Track 1: Tim O’Brien outlines his family’s history in relation to the Post Office in Clondalkin which stretches back to the period before the Great Famine. He recalls his early memories of helping out in the post office, particularly at Christmas time, and he explains that his grandmother, Josephine Whitty, was the retired Postmistress during his childhood and that her husband, James, had been the time keeper at the paper mills. Tim’s aunt, Jo Whitty, and her sister were the last of the family to run the post office, and Tim remembers the ending of the family connection and the subsequent takeover by another business. His father, Brendan O’Brien from Fermoy, Co. Cork, moved with his family to Donnybrook, and Brendan worked for the Irish Insurance Company, collecting premia door-to-door in Clondalkin and the surrounding areas.
Track 2: Tim’s mother, Dymphna, worked in the paper mills before her marriage, and to Tim’s knowledge she was doing secretarial work and was possibly secretary to the Company Secretary. Tim joined the mills in late 1970, starting off in the Purchasing Office under John Campion, the Purchasing Manager, and he remained in this section until the Spring of 1977. His colleagues included Ollie Gleeson, John Sheehan, Liam Leonard and Jerry McDonnell. Their job was to source the raw materials for manufacturing and machinery spares, working very closely with the Stores Department. Tim details some of the work carried out, which he remembers as being very interesting. Much of the machinery spare parts and chemicals had to be imported from the UK and the Continent, so he was involved with currency exchange and customs declarations. He recalls the other large employers in Clondalkin, businesses such as Clondalkin Concrete and Weatherwell tile factory. This meant that the village had three exporting factories operating. He remembers that at one stage the mills was exporting wood pulp to Scandinavia. The pulp was produced at a Bauer plant set up in the early 1970s which produced very high quality pulp, but the 1970s oil crisis affected the cost. He believes that the plant was dismantled and shipped back to the USA. Track 3: Tim describes his daily work in some detail. The office was always very busy with incoming post and the arrival of phone calls and telexes, and he recalls the time management required to align available machinery spare parts and time down on the machines to allow the engineers to maintain them. Much of the day would be spent liaising with engineers such as Barnty Fitzpatrick, Johnny Campbell, Brendan Halford, Terry O’Neill and Ger Rahilly. A lot of contact was maintained between Stores and Purchasing Departments, and Tim discusses the purchasing process and the experience and judgment used by his department. During his time at the mills, he studied courses at the Irish Institute of Purchasing and Materials Management, which he says were very good. He reflects on the fact that buying at the right price can directly affect the business’s profit line, and he discusses the changes which have occurred over time, particularly in relation to customs clearances. The paper mills employed customs agents with expertise in the details of custom and excise duties. Import licences were also required, he explains. Track 4: He recalls the state of the paper mills in 1977 when he resigned, and he explains the reasons why he left. He was offered a position as Purchasing Manager with Windsor Stationery in Bluebell. He could see that his colleagues who left the mills were not being replaced, resulting in more work for those who remained. In his opinion, at that time, work which had previously been routine was not being done until the situation became critical, and he gives an example relating to licences which had to be applied for from the Department of Industry and Commerce in order to import certain materials. If these were not applied for, a shipment would not clear customs at Dublin docks. He recalls the effect of strikes on the local economy, such as on his father’s insurance business. Tim met his wife, Cora Cantwell from Walkinstown, when she became a secretary in the Purchasing Department in about 1974. He recalls that at the time Clondalkin was still surrounded by fields. Having left the stationery company, Tim became Purchasing Manager for the Gowan Group, working in the motor trade, and he remained in this business for 31 years until he was made redundant five years ago.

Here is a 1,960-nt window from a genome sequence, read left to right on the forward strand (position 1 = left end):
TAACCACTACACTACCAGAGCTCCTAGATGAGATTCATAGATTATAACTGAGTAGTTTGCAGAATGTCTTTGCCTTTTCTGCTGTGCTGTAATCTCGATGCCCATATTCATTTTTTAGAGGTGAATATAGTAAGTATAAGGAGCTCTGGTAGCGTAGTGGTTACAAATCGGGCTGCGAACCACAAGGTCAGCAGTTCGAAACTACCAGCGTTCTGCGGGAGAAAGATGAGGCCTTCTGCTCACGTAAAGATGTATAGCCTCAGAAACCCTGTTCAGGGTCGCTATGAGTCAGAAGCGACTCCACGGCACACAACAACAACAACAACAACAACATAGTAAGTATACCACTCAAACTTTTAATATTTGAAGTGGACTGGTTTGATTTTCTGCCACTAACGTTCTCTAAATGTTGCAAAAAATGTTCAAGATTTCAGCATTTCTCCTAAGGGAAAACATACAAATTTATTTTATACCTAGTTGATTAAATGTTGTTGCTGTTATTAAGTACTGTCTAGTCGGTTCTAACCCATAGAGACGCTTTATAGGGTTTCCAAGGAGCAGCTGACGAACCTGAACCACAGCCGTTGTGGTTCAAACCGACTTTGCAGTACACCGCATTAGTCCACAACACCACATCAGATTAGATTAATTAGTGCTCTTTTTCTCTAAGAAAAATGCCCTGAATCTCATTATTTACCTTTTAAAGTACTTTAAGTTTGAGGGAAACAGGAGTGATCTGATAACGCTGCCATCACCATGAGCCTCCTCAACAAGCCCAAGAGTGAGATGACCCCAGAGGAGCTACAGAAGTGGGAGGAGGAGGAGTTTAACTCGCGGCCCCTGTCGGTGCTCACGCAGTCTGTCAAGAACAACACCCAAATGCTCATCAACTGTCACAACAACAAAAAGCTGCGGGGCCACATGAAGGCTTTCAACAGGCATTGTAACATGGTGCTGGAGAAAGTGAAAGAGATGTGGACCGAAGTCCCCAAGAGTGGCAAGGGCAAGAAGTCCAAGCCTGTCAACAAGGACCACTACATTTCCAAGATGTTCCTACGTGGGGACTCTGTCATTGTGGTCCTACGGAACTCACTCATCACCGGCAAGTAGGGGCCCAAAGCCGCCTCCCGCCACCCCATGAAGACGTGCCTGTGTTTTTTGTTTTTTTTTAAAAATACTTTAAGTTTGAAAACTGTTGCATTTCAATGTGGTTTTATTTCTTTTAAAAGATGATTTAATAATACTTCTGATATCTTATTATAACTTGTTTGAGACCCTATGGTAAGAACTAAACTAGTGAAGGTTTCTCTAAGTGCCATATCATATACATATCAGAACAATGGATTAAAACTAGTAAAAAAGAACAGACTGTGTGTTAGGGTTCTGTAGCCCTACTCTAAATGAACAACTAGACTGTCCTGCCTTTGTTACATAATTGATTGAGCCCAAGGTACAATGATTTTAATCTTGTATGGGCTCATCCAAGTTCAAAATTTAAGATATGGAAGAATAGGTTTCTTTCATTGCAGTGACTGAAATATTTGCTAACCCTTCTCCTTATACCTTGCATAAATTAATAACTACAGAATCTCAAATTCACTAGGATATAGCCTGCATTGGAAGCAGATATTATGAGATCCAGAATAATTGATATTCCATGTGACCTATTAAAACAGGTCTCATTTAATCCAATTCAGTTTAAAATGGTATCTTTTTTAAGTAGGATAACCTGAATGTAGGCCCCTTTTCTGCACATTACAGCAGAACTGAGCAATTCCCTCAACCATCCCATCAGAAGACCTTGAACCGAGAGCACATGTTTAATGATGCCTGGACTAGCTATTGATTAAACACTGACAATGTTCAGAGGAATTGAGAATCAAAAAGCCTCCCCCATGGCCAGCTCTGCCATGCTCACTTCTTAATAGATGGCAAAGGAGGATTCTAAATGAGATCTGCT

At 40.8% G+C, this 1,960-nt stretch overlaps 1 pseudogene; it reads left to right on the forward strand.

Additional information

Type:

Disk, MP3

Audio series:

Clondalkin Paper Mills Collection

Bitrate:

128 kbps

Download time limit:

48 hours

File size(s):

7.06 MB, 6.89 MB, 9.97 MB, 9.98 MB

Number of files:

7

Product ID:

CPM01-36

Subject:

The Purchasing Department at the mills

Recorded by:

Maurice O’Keeffe